And her mother, Holly Thomas, a bill collector who rapped under the moniker Holly-Wood, introduced her to hip-hop. Young Meg grew up listening to Pimp C, Slim Thug, and Biggie Smalls and watched her mother chase her own music dreams. “I would see her fit in writing after work and before work,” Megan recalls. “I’m used to seeing that work ethic.” Her own sobriquet came from the streets. In the South, girls who are statuesque and genetically blessed are called stallions. A tan impressive five foot ten, she more than fits the bill. A slo-mo Insta-video of the star undulating in a skimpy bikini prompted actress Taraji P. Henson to post, “Can you please play fair. SHIT.”
She began rapping in earnest in college, freestyling and battling at parties. Word spread about the pretty girl with potent lyrics. “I knew she was dope as soon as I heard her,” says Kelsey Harris, Meg’s best friend and personal assistant. The two have been buds since college, and she was the first to post Meg’s music to YouTube. “She freestyled over a beat by MJG, and I uploaded it, and, bam, she became that girl who rapped on campus.”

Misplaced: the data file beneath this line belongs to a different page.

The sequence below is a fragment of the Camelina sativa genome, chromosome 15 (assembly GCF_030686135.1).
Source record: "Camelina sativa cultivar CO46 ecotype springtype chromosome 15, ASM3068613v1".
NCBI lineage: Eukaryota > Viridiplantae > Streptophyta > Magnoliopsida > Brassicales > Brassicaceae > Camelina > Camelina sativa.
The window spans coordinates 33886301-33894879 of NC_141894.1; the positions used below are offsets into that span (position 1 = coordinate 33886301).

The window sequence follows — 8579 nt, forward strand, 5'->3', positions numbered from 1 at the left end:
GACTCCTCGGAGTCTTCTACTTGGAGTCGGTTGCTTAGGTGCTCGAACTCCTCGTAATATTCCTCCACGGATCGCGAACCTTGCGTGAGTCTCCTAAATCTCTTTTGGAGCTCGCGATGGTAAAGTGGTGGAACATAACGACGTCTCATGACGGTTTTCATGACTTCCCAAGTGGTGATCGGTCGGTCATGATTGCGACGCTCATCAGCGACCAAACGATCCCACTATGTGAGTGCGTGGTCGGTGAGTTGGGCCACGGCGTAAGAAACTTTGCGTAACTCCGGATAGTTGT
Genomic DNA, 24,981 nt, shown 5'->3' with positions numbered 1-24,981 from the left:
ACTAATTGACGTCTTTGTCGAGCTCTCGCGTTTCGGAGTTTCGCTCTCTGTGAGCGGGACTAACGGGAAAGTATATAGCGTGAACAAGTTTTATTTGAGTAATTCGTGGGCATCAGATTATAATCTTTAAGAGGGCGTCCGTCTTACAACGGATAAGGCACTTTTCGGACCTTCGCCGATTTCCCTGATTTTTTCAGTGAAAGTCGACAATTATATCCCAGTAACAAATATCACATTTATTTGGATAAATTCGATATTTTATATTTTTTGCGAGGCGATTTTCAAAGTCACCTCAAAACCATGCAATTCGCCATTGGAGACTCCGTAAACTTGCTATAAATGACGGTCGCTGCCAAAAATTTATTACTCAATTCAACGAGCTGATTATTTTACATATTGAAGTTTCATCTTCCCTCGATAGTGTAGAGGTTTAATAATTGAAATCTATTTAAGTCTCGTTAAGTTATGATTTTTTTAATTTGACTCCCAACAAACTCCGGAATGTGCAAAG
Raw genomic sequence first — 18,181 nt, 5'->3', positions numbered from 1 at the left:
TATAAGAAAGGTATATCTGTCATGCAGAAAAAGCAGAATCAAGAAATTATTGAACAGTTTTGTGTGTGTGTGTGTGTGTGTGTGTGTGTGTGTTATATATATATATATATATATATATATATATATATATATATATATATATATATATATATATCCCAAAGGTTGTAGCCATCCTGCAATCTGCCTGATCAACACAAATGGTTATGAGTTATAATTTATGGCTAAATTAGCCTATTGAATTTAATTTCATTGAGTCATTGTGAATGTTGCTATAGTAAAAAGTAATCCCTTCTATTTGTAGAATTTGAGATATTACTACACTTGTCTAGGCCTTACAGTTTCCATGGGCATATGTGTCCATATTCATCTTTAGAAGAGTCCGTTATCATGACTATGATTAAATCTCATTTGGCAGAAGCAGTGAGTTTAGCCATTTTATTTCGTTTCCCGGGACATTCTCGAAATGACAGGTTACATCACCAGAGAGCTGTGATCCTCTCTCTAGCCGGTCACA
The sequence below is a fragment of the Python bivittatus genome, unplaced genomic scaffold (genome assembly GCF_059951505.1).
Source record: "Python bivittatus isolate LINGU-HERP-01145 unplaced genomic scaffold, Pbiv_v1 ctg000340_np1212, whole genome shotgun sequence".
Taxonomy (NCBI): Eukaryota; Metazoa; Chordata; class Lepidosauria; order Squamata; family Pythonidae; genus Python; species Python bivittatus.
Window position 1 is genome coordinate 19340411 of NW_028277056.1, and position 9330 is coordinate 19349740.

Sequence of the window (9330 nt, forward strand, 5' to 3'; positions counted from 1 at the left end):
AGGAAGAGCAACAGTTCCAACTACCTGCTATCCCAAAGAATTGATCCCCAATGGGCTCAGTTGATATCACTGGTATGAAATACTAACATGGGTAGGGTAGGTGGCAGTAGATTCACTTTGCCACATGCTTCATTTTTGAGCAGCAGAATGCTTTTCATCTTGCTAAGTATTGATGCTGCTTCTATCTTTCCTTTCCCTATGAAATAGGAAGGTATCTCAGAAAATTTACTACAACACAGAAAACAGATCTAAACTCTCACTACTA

Meg’s mother was initially taken aback by her provocative material—lyrics like “eat that dick up even when I’m going vegan” aren’t exactly mom-friendly—but she came around, and she managed her daughter’s career until a brain tumor cut her life short. The star grows quiet when she speaks about her late parents. She lost her father freshman year in high school. “My dad was definitely my best friend, but for the first eight years of my life, he was in jail,” she reveals. “When he got out, we were together everyday.” Her father’s love is one of the primary reasons why she refuses to settle. “I saw how he treated my mom, and I saw how my dad treated me,” she says. “I have so many strong positive influences. I’m not going to lower my standards.”